More Money, More Problems: Why Venezuela’s New Currency Is Unlikely to Curb Its Hyperinflation
Venezuela’s government unleashed the new sovereign bolivar on Tuesday in an attempt to curb hyperinflation, coming on the heels of a 3,000% minimum wage hike intended to stanch the exodus of economic refugees.
“A historic economic change has begun! We welcomed the sovereign bolivar with the successful adaptation of the entire national banking platform,” said President Nicolas Maduro. “We will achieve stability with economic and macroeconomic balances for the good of all and all Venezuelans.”
The opposition to Maduro’s socialist government called for strikes on Tuesday.
With the redenomination, the official foreign exchange rate is now closer to the black market rate for dollars. One sovereign bolivar is worth 100,000 old bolivars. Maduro’s idea was to anchor the new sovereign bolivar to the Petro, his country’s cryptocurrency that is supposedly tied to the price of oil, but that the U.S. Treasury calls a scam. Maduro says one Petro is now equal to 3,600 sovereign bolivars. The Petro is also supposed to be equal in value to one barrel of oil, which is about $60. That means $1 is worth 60 sovereign bolivars, or 6 million old bolivars.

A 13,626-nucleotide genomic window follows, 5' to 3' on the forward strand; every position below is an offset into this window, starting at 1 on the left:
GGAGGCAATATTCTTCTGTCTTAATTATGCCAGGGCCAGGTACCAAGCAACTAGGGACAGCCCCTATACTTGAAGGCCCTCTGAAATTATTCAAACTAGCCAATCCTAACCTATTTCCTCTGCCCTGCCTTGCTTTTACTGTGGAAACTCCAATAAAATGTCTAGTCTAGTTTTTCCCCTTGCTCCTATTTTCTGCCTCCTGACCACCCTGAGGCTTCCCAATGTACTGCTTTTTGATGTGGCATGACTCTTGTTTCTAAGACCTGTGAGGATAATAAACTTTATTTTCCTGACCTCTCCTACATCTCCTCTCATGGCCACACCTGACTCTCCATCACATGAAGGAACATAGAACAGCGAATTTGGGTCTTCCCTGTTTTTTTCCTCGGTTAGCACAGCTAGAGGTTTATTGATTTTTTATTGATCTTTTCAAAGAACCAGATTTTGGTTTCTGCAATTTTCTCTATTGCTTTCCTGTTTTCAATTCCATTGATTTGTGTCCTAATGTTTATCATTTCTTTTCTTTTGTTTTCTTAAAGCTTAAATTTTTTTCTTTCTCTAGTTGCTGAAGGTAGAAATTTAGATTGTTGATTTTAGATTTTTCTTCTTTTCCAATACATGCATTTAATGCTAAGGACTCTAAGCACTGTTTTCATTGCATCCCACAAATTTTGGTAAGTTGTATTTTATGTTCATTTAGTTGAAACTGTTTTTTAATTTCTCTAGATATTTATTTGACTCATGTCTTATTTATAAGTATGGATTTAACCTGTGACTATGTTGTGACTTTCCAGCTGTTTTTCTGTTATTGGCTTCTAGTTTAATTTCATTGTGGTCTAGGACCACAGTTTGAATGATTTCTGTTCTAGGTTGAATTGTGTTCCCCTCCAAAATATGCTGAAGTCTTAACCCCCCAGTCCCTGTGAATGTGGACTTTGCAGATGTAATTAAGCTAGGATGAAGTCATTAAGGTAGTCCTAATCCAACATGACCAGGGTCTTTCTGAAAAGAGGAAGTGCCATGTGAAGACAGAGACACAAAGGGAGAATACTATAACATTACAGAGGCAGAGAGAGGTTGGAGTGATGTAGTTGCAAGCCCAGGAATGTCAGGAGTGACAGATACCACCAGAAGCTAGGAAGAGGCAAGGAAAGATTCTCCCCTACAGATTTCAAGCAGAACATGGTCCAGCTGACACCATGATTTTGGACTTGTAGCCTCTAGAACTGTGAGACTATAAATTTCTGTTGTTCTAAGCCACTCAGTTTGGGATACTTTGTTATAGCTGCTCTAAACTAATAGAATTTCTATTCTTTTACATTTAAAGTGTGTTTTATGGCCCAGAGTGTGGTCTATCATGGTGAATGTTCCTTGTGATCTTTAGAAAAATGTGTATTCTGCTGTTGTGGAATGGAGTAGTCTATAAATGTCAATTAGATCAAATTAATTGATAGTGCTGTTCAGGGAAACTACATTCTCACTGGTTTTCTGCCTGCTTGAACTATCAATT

“He might as well have chosen pegging it to unicorns,” Russ Dallen, head of Caracas Capital, told the Financial Times.
Venezuelans lined up at ATMs Tuesday to collect the new currency, but they’re limited to withdrawals of 10 sovereign bolivars per day. The new and old currencies are in circulation simultaneously, confusing vendors and citizens. Venezuela’s inflation rate is on track to hit 1,000,000% this year, which the IMF has compared to the hyperinflation seen in Germany in the 1920s and Zimbabwe in the 1990s. Just last week the inflation rate was 32,000%.
Previously, the official foreign exchange rate was about 250,000 bolivars to one U.S. dollar. But on the black market, a dollar cost upwards of 3.5 million bolivars. Currency traders interviewed by Planet Money were in hiding after helping Venezuelans exchange their bolivars for dollars in an online market. But who was buying the increasingly worthless bolivars? Government officials who had access to the official foreign exchange rate.
To make matters worse, a 7.3 magnitude earthquake hit Venezuela on Tuesday. (The local seismological service reported its strength at 6.3.) No deaths have been reported. And on Monday ConocoPhillips won a $2 billion settlement as compensation for the oil operations seized by Venezuela’s state oil company in 2007. Venezuela has already fallen behind on more than $6 billion in bond payments.